President-elect Barack Obama's promise to rethink, reexamine and maybe even scrap some of Bush' executive orders was greeted with much joy by environmentalists, abortion rights advocates, and labor union officials. But Obama also lightly noted that he'd take a laser close look at those Bush executive orders which might infringe on civil liberties rights and protections. His legal vetting team won't have to look very hard. A start and end point should be the 31 Bush executive orders that deal with Iraq and the terrorism war.
The best known and most controversial was the executive order that granted wide latitude in loosely defining what and who is a "terrorist combatant," where and how long that individual could be held (indefinitely) and how they should be legally disposed of (none of the standard constitutional protections). The Supreme Court dealt Bush a mild setback in 2007 when it limited some of the worst interrogation and torture abuses the military and the CIA subjected prisoners held at Guantanamo to.
But Bush, undaunted, simply issued Executive Order 13440 in July, 2007. The order was deliberately vague and did not spell out what interrogation practices were permissible. The likelihood is that the order gave the green light to interrogators to dodge the safeguards spelled out in the Geneva Convention against illegal and inhumane treatment of prisoners. Since then the military hasn't missed a beat in their prisoner interrogations. This is only the most naked example of using an executive order to subvert the law. More than two dozen other executive orders that Bush signed into law and that quickly became operational between 2005 and early 2008 have slipped far under the public radar scope and have gotten little if any public attention or just as abusive.
The laws give the CIA power to detain and interrogate terrorism suspects, loosens civil liberties safeguards on foreign and U.S. citizens suspected of aiding and abetting terrorist activities, vastly expands the range, number and power of the foreign intelligence agencies, define what is considered weapons of mass destruction, sharply expands the number and type of documents that can be classified, and limits their release under the Freedom of Information Act.
The orders establish a national counterterrorism center, and licenses and contracts so-called security professionals. They widen the appointment power of the Secretary of Defense and his ability to determine what constitutes a national emergency, ladles out a laundry list of new powers and duties to Homeland Security, and establishes and expands the Intelligence Oversight Board.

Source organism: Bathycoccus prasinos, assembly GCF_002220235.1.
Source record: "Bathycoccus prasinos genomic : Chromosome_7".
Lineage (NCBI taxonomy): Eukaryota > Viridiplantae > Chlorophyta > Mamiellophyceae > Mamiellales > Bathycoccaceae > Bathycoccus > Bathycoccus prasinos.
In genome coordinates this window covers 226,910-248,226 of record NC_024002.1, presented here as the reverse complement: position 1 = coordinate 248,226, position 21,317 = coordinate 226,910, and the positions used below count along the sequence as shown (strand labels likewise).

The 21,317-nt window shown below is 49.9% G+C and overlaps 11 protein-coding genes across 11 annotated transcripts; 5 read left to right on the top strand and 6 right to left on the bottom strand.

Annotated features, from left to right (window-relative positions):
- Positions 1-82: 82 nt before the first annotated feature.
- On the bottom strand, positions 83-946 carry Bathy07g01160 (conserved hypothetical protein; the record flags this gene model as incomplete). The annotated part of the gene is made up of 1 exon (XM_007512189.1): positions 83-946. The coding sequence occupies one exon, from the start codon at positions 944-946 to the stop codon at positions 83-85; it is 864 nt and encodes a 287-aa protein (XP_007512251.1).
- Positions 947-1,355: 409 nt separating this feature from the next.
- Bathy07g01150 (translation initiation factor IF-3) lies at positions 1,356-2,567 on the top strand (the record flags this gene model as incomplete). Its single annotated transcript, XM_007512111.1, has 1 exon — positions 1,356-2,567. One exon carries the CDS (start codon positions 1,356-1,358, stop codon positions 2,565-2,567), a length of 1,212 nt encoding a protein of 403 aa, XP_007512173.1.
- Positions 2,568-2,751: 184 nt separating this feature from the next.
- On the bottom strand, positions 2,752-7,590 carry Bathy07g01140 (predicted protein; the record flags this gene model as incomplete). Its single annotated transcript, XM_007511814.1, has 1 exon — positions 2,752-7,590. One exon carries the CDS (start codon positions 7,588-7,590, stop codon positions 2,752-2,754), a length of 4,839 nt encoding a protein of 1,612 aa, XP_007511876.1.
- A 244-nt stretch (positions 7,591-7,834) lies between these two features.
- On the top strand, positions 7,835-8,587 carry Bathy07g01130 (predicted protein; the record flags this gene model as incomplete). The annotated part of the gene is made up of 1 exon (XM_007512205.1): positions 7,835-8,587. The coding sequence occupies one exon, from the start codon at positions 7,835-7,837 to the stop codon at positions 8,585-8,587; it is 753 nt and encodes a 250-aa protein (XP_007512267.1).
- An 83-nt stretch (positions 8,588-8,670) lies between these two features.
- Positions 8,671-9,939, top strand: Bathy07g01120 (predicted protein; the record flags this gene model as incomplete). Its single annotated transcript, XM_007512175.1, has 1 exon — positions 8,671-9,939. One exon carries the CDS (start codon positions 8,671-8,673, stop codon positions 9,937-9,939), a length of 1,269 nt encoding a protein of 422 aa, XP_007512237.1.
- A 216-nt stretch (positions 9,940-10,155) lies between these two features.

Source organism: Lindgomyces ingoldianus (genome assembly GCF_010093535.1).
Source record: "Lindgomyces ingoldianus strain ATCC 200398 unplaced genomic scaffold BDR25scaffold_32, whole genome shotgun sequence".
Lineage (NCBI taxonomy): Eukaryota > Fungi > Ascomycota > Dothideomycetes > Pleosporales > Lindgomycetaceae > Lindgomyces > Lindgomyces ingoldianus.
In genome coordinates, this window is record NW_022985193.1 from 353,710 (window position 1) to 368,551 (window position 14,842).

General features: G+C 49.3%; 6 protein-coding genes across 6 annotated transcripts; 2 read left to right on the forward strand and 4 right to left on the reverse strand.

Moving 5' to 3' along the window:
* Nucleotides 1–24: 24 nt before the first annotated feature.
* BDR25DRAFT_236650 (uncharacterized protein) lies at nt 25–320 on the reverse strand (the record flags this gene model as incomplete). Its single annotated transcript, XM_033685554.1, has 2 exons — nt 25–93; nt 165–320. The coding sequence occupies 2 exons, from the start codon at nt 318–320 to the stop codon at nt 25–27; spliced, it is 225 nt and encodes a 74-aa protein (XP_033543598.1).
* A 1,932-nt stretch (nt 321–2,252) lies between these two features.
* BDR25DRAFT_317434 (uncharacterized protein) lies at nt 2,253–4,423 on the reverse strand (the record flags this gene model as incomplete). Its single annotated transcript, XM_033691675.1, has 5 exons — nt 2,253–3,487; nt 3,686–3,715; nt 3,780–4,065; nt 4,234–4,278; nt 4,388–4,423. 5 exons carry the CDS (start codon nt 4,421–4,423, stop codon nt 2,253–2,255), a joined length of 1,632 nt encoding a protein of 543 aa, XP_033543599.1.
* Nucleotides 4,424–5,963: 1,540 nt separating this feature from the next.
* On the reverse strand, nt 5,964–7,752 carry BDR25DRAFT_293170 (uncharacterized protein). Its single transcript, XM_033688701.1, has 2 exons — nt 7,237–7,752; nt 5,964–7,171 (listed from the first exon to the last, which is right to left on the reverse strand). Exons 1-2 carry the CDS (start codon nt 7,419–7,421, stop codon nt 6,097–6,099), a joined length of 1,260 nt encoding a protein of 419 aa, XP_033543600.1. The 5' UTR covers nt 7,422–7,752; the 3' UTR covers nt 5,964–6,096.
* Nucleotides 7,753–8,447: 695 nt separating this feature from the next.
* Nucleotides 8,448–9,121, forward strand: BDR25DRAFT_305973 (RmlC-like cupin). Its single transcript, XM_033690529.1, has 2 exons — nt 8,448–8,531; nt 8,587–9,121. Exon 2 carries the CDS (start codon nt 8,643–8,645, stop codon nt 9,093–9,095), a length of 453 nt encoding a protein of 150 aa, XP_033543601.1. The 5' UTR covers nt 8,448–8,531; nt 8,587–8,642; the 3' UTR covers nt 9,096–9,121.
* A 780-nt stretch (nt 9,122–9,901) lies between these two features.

Bush signed one executive order the same week he signed the executive order that subverted the Supreme Court's ruling on prisoner interrogation practices. The order blocks the sale and transfer of property of any individual deemed a threat to the stabilization efforts in Iraq. Translated, that means that anyone who speaks out against the Iraq War can be branded a terrorist and have their property seized. This legally dubious executive order received passing press mention and little lawmaker scrutiny.
On top of the legally suspect set of executive orders Bush issued on Iraq and the terrorism war, there's much speculation and worry that Bush plans an 11th hour and 59th minute coup and will sign nearly 100 executive orders or codify federal regulations into law. There's no mention yet specifically what these orders or regulations will entail. However, if there's any truth to the report of Bush's last gasp plan to put in place more legally troubling rules on the federal books, it's a good bet that some of the regulations or executive orders will slap even more constitutionally questionable restrictions on individual rights and liberties and give the CIA and the military even greater latitude in the terrorism war.
This would force Obama to waste even more time trying to determine which orders and regulations are sound law and which ones aren't. And then spend even more time trying to figure out how legally to unravel the ones that aren't.
Team Obama should say publicly and loudly to Bush that there's barely two months left in his White House tenure so it's unfair to saddle a new administration with the burden of having to sift through yet another batch of orders or regulations that can and should wait for Congress and the new administration to take action on, if indeed action is really needed.
Bush made a deliberate legal mess of the terrorism war, and at least some of his executive orders horribly show that. Now it's Obama's task to take a hard and long look at all of them, and then scrap the ones that blatantly stretch or violate the law.
Earl Ofari Hutchinson is an author and political analyst. His forthcoming book is How Obama Won (Middle Passage Press January 2009)